Authors Speak Up: “Trans Rights are Human Rights”

Authors Speak Up: "Trans Rights are Human Rights"
Roxane Gay, Margaret Atwood. (Mark Hill Photography, Berkeley Center for New Media / Flickr)

Over 1,000 North American writers have come together to sign a letter expressing support for trans and non-binary people. The letter follows a similar letter from authors in the U.K. and Ireland, which came about after a fierce debate online and in literary communities over author J.K. Rowling’s comments about trans rights.

The signatories of the U.S. letter, which include Margaret Atwood, Roxane Gay and Stephen King, write:

As members of the writing and publishing community of the United States and Canada, we stand firmly in support of trans and non-binary people and their rights.

We are writers, editors, journalists, agents, and professionals in multiple forms of publishing. We believe in the power of words. We want to do our part to help shape the curve of history toward justice and fairness.

To that end, we say: non-binary people are non-binary, trans women are women, trans men are men, trans rights are human rights.

Your pronouns matter.

You matter.

You are loved.

The U.S. letter, along with the U.K. letter (which was signed by over 200 British authors and people in publishing including Jeanette Winterson and Malorie Blackman), came after an increasingly heated debate over trans rights spurred by comments made by J.K. Rowling, author of the popular Harry Potter series.

Rowling’s comments, which brought her under fire on Twitter, provoked a first letter—signed by Ian McEwan and other notable U.K. authors and figures—in which they defended Rowling’s statements. The letter framed the backlash Rowling faced as being motivated by misogyny.

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Rowling’s various comments and tweets—which included multiple instances of saying that trans women were not women, comparing hormone therapy for trans people to “conversion therapy,” and vocally expressing support for Maya Forstater (a woman who was fired for making anti-trans statements)—attracted significant online backlash, including from Daniel Radcliffe and the other stars of the Harry Potter franchise.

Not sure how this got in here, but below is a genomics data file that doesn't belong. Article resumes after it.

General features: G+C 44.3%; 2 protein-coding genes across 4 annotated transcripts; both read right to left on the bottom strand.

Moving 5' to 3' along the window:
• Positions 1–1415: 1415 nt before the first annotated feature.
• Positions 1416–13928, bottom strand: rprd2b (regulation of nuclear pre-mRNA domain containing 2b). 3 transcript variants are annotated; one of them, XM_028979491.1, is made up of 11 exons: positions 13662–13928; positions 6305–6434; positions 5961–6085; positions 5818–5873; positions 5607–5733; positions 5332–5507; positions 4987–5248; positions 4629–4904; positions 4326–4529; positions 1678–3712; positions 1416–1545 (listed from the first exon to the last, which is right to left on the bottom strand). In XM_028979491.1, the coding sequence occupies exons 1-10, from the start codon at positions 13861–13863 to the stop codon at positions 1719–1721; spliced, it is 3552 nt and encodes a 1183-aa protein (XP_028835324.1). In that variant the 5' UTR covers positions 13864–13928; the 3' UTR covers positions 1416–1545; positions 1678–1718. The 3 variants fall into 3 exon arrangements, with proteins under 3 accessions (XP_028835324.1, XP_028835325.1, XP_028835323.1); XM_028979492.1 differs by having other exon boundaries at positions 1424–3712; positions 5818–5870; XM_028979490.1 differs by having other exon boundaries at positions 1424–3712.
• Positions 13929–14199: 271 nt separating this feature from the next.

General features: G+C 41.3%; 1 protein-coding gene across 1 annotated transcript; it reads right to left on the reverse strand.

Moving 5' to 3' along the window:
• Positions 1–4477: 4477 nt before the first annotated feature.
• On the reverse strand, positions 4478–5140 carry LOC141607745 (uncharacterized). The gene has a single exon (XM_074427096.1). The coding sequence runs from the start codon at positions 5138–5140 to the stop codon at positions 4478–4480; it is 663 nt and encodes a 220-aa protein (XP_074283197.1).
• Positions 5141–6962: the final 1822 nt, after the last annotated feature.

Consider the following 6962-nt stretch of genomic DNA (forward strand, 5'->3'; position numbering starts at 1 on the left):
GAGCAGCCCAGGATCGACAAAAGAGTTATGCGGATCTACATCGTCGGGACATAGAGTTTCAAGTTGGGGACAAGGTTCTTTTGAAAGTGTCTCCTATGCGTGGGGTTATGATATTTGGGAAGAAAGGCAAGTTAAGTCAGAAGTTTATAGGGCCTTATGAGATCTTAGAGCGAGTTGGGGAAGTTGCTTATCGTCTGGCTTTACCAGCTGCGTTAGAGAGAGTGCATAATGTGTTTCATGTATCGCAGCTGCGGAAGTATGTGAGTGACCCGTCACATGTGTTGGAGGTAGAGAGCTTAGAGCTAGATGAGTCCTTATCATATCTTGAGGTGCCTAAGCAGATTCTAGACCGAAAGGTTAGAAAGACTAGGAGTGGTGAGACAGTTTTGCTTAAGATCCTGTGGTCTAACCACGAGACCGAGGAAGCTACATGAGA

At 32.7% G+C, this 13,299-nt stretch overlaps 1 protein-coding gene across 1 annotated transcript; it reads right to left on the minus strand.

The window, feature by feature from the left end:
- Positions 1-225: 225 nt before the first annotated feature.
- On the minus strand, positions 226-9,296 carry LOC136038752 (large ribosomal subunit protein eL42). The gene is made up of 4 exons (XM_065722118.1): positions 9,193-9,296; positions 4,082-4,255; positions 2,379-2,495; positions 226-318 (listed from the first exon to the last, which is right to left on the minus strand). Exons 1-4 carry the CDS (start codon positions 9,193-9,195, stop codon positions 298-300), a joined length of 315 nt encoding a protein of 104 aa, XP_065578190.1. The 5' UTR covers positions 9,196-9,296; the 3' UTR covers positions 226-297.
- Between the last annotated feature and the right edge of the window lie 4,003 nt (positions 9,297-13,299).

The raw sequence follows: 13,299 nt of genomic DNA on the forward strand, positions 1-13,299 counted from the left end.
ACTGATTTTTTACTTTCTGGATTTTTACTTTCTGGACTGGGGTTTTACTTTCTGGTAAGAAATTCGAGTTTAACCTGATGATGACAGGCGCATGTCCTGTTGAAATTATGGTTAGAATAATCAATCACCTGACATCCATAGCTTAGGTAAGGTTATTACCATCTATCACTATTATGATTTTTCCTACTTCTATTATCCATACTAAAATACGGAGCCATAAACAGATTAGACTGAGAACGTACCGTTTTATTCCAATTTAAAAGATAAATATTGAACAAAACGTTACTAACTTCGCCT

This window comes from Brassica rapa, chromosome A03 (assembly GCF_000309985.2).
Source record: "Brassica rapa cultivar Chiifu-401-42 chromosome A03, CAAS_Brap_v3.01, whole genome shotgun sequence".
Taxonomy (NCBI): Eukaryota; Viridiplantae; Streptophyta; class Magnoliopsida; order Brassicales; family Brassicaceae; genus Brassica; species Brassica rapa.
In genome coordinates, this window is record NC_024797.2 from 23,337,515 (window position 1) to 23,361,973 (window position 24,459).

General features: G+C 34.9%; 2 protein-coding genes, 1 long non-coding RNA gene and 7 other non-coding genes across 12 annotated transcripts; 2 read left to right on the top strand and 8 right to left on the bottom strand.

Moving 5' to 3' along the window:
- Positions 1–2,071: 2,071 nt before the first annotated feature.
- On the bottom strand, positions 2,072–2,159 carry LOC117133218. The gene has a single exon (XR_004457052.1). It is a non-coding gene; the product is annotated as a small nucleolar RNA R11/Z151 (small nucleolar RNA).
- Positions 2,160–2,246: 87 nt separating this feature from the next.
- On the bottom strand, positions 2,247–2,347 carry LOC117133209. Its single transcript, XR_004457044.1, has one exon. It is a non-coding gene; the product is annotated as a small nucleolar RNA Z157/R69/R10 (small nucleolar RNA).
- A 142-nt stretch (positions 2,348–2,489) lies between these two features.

In addition to her comments about transgender women, Rowling has been criticized for transphobia in her latest book, which includes a (cis male) serial killer who dresses up as a woman to commit gruesome murders—a longstanding trope used to create fear and prejudice against transgender women.

Rowling’s book, which is the fifth installment in her Cormoran Strikes series, is written under her crime writing pseudonym, Robert Galbraith—a name she borrows from a 20th century psychiatrist and proponent of conversion therapy who was notorious for attempting to use electric shock therapy to “cure” homosexuality.

The various letters and controversy over J.K. Rowling’s tweets have ignited fiery discussions online about the role of authors in foregrounding narratives that can cause harm to people in real life.

Trans advocates have pointed out that online discourse has real life consequences—notably, Sen. James Lankford (R-Okla.) quoted J.K. Rowling’s blog post (which many have called a “transphobic manifesto”) in blocking Senate consideration of the Equality Act, an LGBTQ civil rights bill.

Trans women, and trans women of color in particular, face high rates of discrimination and violence, in the U.S. and elsewhere.

“When J.K. got involved in [the debate in the U.K. over transgender rights] it gave a lot of legitimacy to something that before seemed fringey. It became more accepted, because people know J.K. from Harry Potter,” Maureen Johnson, the author who organized the North American letter, told Publishers Weekly. “Sometimes you need to put your name on the line and say I don’t agree with what’s going on.”


Oliver Haug is a social media editor and podcast producer with Ms. magazine. They are also a freelance journalist, focusing on LGBTQ+ issues and sexual politics. Their writing has previously appeared in Bitch Magazine, VICE,, the New York Times' newsletter "The Edit," and elsewhere. You can read more of their work at, and follow them on Twitter @cohaug.